The dGPU: Killing Battery Life

The 15 and 17-inch MacBook Pros have a discrete GPU that only turns on if you fire up an application that really needs it—at least that's how it is supposed to work. In practice, the discrete GPU takes over control if your application uses any one of a number of frameworks—and some of the time, the dGPU simply isn't necessary.

Case in point, launching Chrome won't trigger a dGPU switch but the moment it encounters Flash the discrete GPU will take over. The bad news is that even if you close all Chrome windows, the dGPU won't power down until you quit chrome entirely. The same is true for Photoshop. Launch the application and you're still on the iGPU. Actually open up an image and the dGPU takes over. Even if you close all open images and just leave the Photoshop application open, the dGPU won't relinquish control. FaceTime and anything using the integrated camera also require the dGPU, despite it being totally unnecessary.

If you connect any external display to the 15 or 17-inch MacBook Pro that also forces the dGPU on, at which point both the integrated panel and external display are driven by the dGPU. There is no funny frame buffer copying going on, both the integrated and discrete GPUs have their own connection to the display.

Apple also fails to provide a way of turning off the dGPU by default—the best you can do is shut off the iGPU and just use the dGPU entirely. Thankfully Cody Krieger's gfxCardStatus tool gives us exactly what OS X does not. Version 2.0.1 adds support for the 2011 MacBook Pros.

I'm going on and on about the dGPU because it's state can seriously impact battery life. The numbers below should help put that in perspective for you:

Impact of Discrete GPU on Battery Life
15-inch 2011 MacBook Pro Light Web Browsing Flash Web Browsing
Integrated GPU (Intel HD 3000) 8.85 hours 7.03 hours
Discrete GPU (AMD Radeon HD 6750M) 5.67 hours 2.97 hours

Even just browsing the web, the dGPU being on drops battery life by 35—60%. Under full CPU load I suspect the percentage difference would be smaller, but still significant. The worst part of this all is that without gfxCardStatus you can negatively impact battery life by doing something completely innocent like accidentally leaving an application open. Given how much OS X is tailored to simply closing windows when you're done with them and not quitting applications, an overly aggressive dGPU can really be an issue.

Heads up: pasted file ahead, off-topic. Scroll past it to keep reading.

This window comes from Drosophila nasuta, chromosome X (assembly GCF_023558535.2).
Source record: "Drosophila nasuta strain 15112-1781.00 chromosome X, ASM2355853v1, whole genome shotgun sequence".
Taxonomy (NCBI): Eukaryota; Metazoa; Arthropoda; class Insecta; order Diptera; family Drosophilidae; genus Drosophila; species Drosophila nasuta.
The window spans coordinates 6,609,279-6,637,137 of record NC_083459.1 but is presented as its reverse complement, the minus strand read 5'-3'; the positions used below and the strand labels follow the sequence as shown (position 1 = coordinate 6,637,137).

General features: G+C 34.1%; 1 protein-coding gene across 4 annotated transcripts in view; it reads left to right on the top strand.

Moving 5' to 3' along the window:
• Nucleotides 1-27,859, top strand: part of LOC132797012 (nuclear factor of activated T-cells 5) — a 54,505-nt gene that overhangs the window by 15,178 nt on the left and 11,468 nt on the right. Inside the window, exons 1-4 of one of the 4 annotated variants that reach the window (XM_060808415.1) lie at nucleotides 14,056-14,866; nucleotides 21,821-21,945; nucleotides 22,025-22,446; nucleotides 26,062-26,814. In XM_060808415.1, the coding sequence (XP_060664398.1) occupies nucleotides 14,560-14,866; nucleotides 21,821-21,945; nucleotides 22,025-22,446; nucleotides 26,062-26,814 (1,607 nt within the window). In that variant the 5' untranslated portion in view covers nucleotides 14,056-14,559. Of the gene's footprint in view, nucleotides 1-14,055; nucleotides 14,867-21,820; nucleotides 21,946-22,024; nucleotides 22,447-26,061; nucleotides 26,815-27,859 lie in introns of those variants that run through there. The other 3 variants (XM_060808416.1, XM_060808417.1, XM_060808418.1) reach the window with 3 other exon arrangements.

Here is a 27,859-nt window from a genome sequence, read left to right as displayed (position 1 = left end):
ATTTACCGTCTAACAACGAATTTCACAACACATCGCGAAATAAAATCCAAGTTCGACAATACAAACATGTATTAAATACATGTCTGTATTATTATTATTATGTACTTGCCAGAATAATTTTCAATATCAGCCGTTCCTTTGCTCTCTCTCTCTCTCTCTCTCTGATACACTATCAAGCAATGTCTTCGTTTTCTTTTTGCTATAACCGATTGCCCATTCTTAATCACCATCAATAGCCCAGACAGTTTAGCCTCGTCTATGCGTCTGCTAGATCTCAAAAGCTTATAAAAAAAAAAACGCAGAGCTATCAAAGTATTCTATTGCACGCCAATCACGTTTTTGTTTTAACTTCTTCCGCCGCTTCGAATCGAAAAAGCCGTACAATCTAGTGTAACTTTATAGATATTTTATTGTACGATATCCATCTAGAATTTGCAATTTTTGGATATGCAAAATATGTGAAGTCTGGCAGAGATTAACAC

Thankfully we do have gfxCardStatus but there's honestly no reason Apple shouldn't include this functionality with OS X from the start.

The GPU Comparison Display Quality
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  • ImSpartacus - Thursday, March 10, 2011 - link

    Apple doesn't do something unless they can do it 100%.

    They won't default to SSDs until they are on the logic board like the MBA. We'll probably see the disk drive go at the same time.

    Maybe Apple will continue to use hard drives for storage? That might be the reason we are still seeing 5400rpm drives. Apple doesn't want to upgrade everyone to 7200rpm drives only to have 5400rpm drives the next year, even only for storage.

    But who knows?
    Reply
  • Tros - Thursday, March 10, 2011 - link

    I imagine they'd go for the MBA-SSD and the larger platter-based storage, and just partition. But to do that smoothly, they need a better partitioning system (to keep it user friendly); ZFS. Reply
  • Nentor - Friday, March 11, 2011 - link

    Apple doesn't do something unless they can do it grand (or make it seem grand).

    Why put in SSD standard if they are still a luxury? As long as the average pc user is not fully aware of what SSD are and what are the great benefits you can still demand premium for them as an upgrade for people that do want one.

    Just watch, when SSD are becoming the standard Apple will put put them in and market the hell out of it and make it fit the whole Apple image.
    Reply
  • dsumanik - Friday, March 11, 2011 - link

    Dude, if your hdd is integrated into your mobo... Not only do have the disadvantage of not being able to upgrade to faster/larger capacity drives...